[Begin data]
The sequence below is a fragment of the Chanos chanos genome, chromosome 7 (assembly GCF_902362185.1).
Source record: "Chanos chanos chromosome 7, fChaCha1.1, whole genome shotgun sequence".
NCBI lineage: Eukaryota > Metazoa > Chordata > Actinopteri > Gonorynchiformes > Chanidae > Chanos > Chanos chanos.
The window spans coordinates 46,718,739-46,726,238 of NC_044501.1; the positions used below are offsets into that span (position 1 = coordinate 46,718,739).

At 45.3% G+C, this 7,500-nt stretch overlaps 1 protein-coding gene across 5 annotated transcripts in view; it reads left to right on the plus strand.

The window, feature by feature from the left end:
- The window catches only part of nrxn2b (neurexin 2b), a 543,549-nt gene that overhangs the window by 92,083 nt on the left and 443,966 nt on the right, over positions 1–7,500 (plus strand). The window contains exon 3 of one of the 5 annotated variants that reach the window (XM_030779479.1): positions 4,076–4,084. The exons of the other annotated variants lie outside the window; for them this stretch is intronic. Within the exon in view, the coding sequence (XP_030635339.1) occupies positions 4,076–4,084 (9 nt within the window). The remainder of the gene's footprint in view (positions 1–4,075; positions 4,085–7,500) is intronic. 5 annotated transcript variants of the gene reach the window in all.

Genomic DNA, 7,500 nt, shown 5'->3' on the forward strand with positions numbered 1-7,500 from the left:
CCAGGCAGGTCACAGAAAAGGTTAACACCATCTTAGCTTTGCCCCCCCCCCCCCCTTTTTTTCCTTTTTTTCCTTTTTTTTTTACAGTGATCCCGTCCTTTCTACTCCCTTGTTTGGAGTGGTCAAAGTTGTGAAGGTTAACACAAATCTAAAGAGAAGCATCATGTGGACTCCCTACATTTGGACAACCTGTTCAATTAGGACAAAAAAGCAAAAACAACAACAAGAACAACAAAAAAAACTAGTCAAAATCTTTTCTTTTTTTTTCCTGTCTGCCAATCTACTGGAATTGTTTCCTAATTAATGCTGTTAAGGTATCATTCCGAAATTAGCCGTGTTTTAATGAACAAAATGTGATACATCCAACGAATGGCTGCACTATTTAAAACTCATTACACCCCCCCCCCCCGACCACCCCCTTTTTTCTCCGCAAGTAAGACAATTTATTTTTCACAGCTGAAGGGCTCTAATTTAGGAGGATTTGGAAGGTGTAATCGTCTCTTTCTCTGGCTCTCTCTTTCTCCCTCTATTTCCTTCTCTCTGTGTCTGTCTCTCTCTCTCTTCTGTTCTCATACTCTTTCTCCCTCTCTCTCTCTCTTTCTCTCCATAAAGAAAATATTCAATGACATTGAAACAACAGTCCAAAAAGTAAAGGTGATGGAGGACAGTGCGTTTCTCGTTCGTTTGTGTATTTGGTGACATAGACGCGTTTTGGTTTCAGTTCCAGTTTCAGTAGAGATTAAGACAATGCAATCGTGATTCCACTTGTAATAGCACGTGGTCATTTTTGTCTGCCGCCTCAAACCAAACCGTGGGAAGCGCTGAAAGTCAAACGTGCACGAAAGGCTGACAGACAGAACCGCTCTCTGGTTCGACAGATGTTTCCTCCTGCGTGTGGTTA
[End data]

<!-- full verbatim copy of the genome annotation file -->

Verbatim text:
The sequence below is a fragment of the Chanos chanos genome, chromosome 7 (assembly GCF_902362185.1).
Source record: "Chanos chanos chromosome 7, fChaCha1.1, whole genome shotgun sequence".
NCBI lineage: Eukaryota > Metazoa > Chordata > Actinopteri > Gonorynchiformes > Chanidae > Chanos > Chanos chanos.
The window spans coordinates 46,718,739-46,726,238 of NC_044501.1; the positions used below are offsets into that span (position 1 = coordinate 46,718,739).

At 45.3% G+C, this 7,500-nt stretch overlaps 1 protein-coding gene across 5 annotated transcripts in view; it reads left to right on the plus strand.

The window, feature by feature from the left end:
- The window catches only part of nrxn2b (neurexin 2b), a 543,549-nt gene that overhangs the window by 92,083 nt on the left and 443,966 nt on the right, over positions 1–7,500 (plus strand). The window contains exon 3 of one of the 5 annotated variants that reach the window (XM_030779479.1): positions 4,076–4,084. The exons of the other annotated variants lie outside the window; for them this stretch is intronic. Within the exon in view, the coding sequence (XP_030635339.1) occupies positions 4,076–4,084 (9 nt within the window). The remainder of the gene's footprint in view (positions 1–4,075; positions 4,085–7,500) is intronic. 5 annotated transcript variants of the gene reach the window in all.

Genomic DNA, 7,500 nt, shown 5'->3' on the forward strand with positions numbered 1-7,500 from the left:
CCAGGCAGGTCACAGAAAAGGTTAACACCATCTTAGCTTTGCCCCCCCCCCCCCCTTTTTTTCCTTTTTTTCCTTTTTTTTTTACAGTGATCCCGTCCTTTCTACTCCCTTGTTTGGAGTGGTCAAAGTTGTGAAGGTTAACACAAATCTAAAGAGAAGCATCATGTGGACTCCCTACATTTGGACAACCTGTTCAATTAGGACAAAAAAGCAAAAACAACAACAAGAACAACAAAAAAAACTAGTCAAAATCTTTTCTTTTTTTTTCCTGTCTGCCAATCTACTGGAATTGTTTCCTAATTAATGCTGTTAAGGTATCATTCCGAAATTAGCCGTGTTTTAATGAACAAAATGTGATACATCCAACGAATGGCTGCACTATTTAAAACTCATTACACCCCCCCCCCCCGACCACCCCCTTTTTTCTCCGCAAGTAAGACAATTTATTTTTCACAGCTGAAGGGCTCTAATTTAGGAGGATTTGGAAGGTGTAATCGTCTCTTTCTCTGGCTCTCTCTTTCTCCCTCTATTTCCTTCTCTCTGTGTCTGTCTCTCTCTCTCTTCTGTTCTCATACTCTTTCTCCCTCTCTCTCTCTCTTTCTCTCCATAAAGAAAATATTCAATGACATTGAAACAACAGTCCAAAAAGTAAAGGTGATGGAGGACAGTGCGTTTCTCGTTCGTTTGTGTATTTGGTGACATAGACGCGTTTTGGTTTCAGTTCCAGTTTCAGTAGAGATTAAGACAATGCAATCGTGATTCCACTTGTAATAGCACGTGGTCATTTTTGTCTGCCGCCTCAAACCAAACCGTGGGAAGCGCTGAAAGTCAAACGTGCACGAAAGGCTGACAGACAGAACCGCTCTCTGGTTCGACAGATGTTTCCTCCTGCGTGTGGTTA